You’re reading Summer’s Not Cancelled, a series celebrating summer in this new normal. From rediscovering nature and cherishing time with loved ones, to virtual festivals and unforgettable staycations – summer’s still here, it’s just different.
“The green space outside our iconic front gate may look a little less tidy than it once did,” warned Professor John Parnell, chair of Trinity College Dublin’s grounds and gardens committee. “But it will be more colourful and serve as a constant reminder of what nature looks like, while underlining the increasingly important role we all have in protecting our environment.”
Wildflower meadows are blossoming across the country, with Trinity College only the most recent establishment to embrace ‘rewilding’ – the purposeful planting of wildflowers – after students, staff and the public voted 90% in favour of replacing its manicured lawns with 25 varieties of native Irish wildflowers this summer.
Rewilding public spaces by replacing formal lawns or flower beds with more horticultural diversity seems a constructive way to reimagine how our cities look. But soberingly, there’s more urgency to the practice.
The UK has lost over 97% of natural wildflower meadows since the end of the second world war, due to changes in farming methods – making rewilding an urgent response to a biodiversity crisis, and not just a pretty sight.
Trinity College isn’t alone – city and town councils across the country are turning roadside verges into wildflower beds and devoting areas of public gardens to wildflowers, as charities including Plantlife and Rewilding Britain promote the benefits of filling public spaces with shimmering and colourful flower beds.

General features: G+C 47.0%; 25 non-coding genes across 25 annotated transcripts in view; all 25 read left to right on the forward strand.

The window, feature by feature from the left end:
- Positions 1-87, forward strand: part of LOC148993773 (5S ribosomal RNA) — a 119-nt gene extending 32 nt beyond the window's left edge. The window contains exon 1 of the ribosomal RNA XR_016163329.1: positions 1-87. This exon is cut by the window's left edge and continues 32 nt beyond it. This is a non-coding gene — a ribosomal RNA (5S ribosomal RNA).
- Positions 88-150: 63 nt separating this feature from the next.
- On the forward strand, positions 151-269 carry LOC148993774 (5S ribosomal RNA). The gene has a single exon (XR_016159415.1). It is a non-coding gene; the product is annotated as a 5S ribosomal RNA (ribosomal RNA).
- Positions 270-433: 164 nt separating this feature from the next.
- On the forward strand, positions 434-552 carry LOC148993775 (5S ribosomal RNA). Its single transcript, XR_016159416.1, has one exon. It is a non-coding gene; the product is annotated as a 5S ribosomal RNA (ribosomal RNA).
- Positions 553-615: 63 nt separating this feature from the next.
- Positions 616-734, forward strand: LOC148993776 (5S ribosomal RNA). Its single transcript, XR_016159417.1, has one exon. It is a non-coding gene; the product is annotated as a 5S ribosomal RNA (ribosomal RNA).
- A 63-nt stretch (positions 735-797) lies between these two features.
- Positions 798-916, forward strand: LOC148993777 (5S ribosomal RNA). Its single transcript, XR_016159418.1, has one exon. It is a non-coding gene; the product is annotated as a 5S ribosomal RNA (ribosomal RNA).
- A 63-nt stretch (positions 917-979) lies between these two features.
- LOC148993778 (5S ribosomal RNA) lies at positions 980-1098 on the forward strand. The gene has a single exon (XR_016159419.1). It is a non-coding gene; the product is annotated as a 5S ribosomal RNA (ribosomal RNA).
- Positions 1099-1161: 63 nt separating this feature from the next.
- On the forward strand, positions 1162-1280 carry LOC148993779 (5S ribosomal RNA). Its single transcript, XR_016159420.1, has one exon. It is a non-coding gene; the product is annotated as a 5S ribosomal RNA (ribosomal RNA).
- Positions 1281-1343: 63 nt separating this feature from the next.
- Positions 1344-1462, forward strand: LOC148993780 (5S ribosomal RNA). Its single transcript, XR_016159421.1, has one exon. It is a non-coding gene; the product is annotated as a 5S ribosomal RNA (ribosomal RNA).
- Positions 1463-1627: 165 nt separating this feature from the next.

Land rich in varying species of flower and plant is good for the environment, as it provides opportunities for bees, butterflies and beetles to pollinate, species that have been declining in numbers since the 1980s.
These animals then transfer pollen to other flowers, ensuring more plants are properly fertilised, sustaining the plant ecosystem and allowing farmers to grow the fruit, such as apples, strawberries and pears, that we rely on for food.
Plus, wildflower meadows are a naturally scaling prospect: whether a meadow is five metres wide or 500, an increase in meadow land allows pollinators to more easily between separate meadows, accelerating the pollination process.
Culturally, the reintroduction of wildflower meadows has also prompted fresh thinking around how we perceive formality and informality in our cities.
Note the Trinity College professor’s use of the word “tidy”– suggesting tidiness was something this prestigious university once strove for, but no longer prioritises – at least in natural terms.
“I think we are becoming a lot less binary about what we think of as being formal and messy and thinking more about the types of experiences people want in urban environments,” reflects Catherine Greig, a city planner who is currently rewilding central London’s Grosvenor Square. “Words like natural and rewilding are coming up more frequently and people are more aware that immersive planting has a really positive impact on our wellbeing.”
Michele Hallahan, sustainability advisor at Trinity College Dublin, agrees with Greig that tidiness is a redundant, even tone deaf concept when thinking about the future relationship between nature and public spaces. “People are already beginning to see that a ‘tidy’ green space is largely a lifeless space,” she adds.